With Chris Sale on the move to Boston, the White Sox are expected to get an armload of prospects in return. Based on multiple reports, those prospects are Yoan Moncada, Michael Kopech, Luis Alexander Basabe, and Victor Diaz.
Yoan Moncada is probably the most recognizable name of the bunch. He’s currently the No. 1 prospect in baseball at MLB.com. Moncada turns 22 in May and has mostly played second base, but the Red Sox gave him some time at third base at AA and in the majors last season.
He left Cuba in 2014 and was signed by the Red Sox in February 2015. After an extended Spring, Moncada went straight to Greenville in the SAL. Last season, he started out at Salem in the Carolina League where he hit .307/.427/.496. That earned him a promotion to AA Portland where he hit .277/.379/.531 with 11 home runs in 207 plate appearances. He finished off the season in Boston where he appeared in eight games, playing third base in five of those games. Oh, I forgot to mention he also stole 94 bases in the past two seasons, and he’s a switch hitter. His offensive potential is sky high, and for all this he was named Baseball America’s Minor League Player of the Year.
He’s also could be considered major-league ready if the Sox want him to start the season in Chicago, but with no Triple-A experience and a rebuild underway, a short trip to Charlotte to work on “things” with a May callup would likely be the soonest you’d see him.
Michael Kopech came up in conversations in our house recently. Apparently, he dating a young reality TV star. We’ll get to off-field stuff with him in a moment. Kopech, who turns 21 next April, has one of the biggest arms in baseball. He’s was consistently throwing 98 in his Carolina League debut last season, getting as high as 105. For the Red Sox, he was their No. 5 prospect and in the top 100 at #67. He fits snugly between Carson Fulmer and Zach Collins at No. 3 for the White Sox. Along with the fastball, he’s got an average-plus slider and changeup that will probably be focuses for the White Sox this season.
As you probably suspected, the problems with Kopech are off the field. In 2015, he was suspended 50 games for testing positive for oxilofrine. In spring training last season, Kopech broke his right (pitching) hand in an altercation with a roommate and missed most of the first half of the season.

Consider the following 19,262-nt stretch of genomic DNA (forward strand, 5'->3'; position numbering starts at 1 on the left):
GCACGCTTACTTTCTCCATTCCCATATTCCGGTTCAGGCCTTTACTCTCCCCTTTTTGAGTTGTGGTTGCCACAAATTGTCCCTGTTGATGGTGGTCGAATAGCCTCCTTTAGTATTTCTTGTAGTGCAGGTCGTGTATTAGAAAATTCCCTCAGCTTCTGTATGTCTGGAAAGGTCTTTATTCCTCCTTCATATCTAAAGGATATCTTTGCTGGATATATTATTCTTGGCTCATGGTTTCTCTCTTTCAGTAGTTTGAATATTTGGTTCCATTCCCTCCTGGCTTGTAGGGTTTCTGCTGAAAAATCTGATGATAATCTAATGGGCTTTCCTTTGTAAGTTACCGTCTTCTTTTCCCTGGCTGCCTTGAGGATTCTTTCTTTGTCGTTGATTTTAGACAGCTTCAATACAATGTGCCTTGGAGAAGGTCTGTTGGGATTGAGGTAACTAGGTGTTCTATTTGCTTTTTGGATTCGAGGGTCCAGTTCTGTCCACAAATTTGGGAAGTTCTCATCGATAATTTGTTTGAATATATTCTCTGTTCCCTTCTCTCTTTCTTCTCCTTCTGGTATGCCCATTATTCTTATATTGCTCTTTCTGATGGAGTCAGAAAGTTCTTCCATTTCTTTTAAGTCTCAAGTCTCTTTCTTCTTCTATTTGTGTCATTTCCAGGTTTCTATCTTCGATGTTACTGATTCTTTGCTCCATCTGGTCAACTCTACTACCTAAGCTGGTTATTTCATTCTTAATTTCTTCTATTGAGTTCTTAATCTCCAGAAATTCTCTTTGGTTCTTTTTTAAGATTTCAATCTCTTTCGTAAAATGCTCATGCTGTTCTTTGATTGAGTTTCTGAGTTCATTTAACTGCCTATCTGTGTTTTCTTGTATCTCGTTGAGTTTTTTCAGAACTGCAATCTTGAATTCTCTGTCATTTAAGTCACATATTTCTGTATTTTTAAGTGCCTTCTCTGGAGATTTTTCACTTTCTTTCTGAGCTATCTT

So, what’s this power arm give you? Last season, in eleven starts over 52 innings, Kopech walked 29 and struck out 82 for a 2.25 ERA and a 2.60 FIP. He gave up one home run, a first inning grand slam to Brett Austin of the Dash to end Kopech’s last start of the season. He’ll likely start the season at either Winston-Salem or Birmingham, and could conceivable be in Chicago next September and contending for a spot in the rotation in 2018.
Luis Alexander Basabe is all about potential. The No. 8 prospect for the Red Sox, he hasn’t played above A-ball yet. He did finally find his power stroke last season, hitting .258/.325/.447 with 12 home runs for Greenville last season. He also only turned 20 at the end of last season. That power came with a slightly frightening 25.7% K%. So, yes, he’s still pretty raw. In the outfield, he’s split time between center and the corners, but with a decent arm is likely a right fielder long term. He likely starts at Winston-Salem next season and is probably a few years off from Chicago. As for his White Sox prospect ranking, he’s probably No. 5, just ahead of Charlie Tilson.
Victor Diaz is the lottery ticket here. He got a late start and didn’t start playing professionally for the Red Sox until he was 21 for one of the Red Sox’ DOSL teams. Last season, he made the jump to their SAL league team in Greenville. In 60⅓ innings, he walked 25 and struck out 63 for a 3.88 ERA and 3.19 FIP. He works consistently in the upper 90s and reaches 100 regularly. He works from a three-quarters slot, and has some pretty inconsistent secondary pitches. That sounds like the typical project for the White Sox development staff. He had a fine season for the SAL and will likely start the season at Winston-Salem. While he was a reliever for Boston, the White Sox will likely have him start some for the extra reps. He’ll probably need the whole season there and, like Basabe, is a few years out from the majors. Long-term, he’s probably a reliever, but in the majors could be anywhere from a short-term fill-in to a closer. There’s a whole lot of variance there.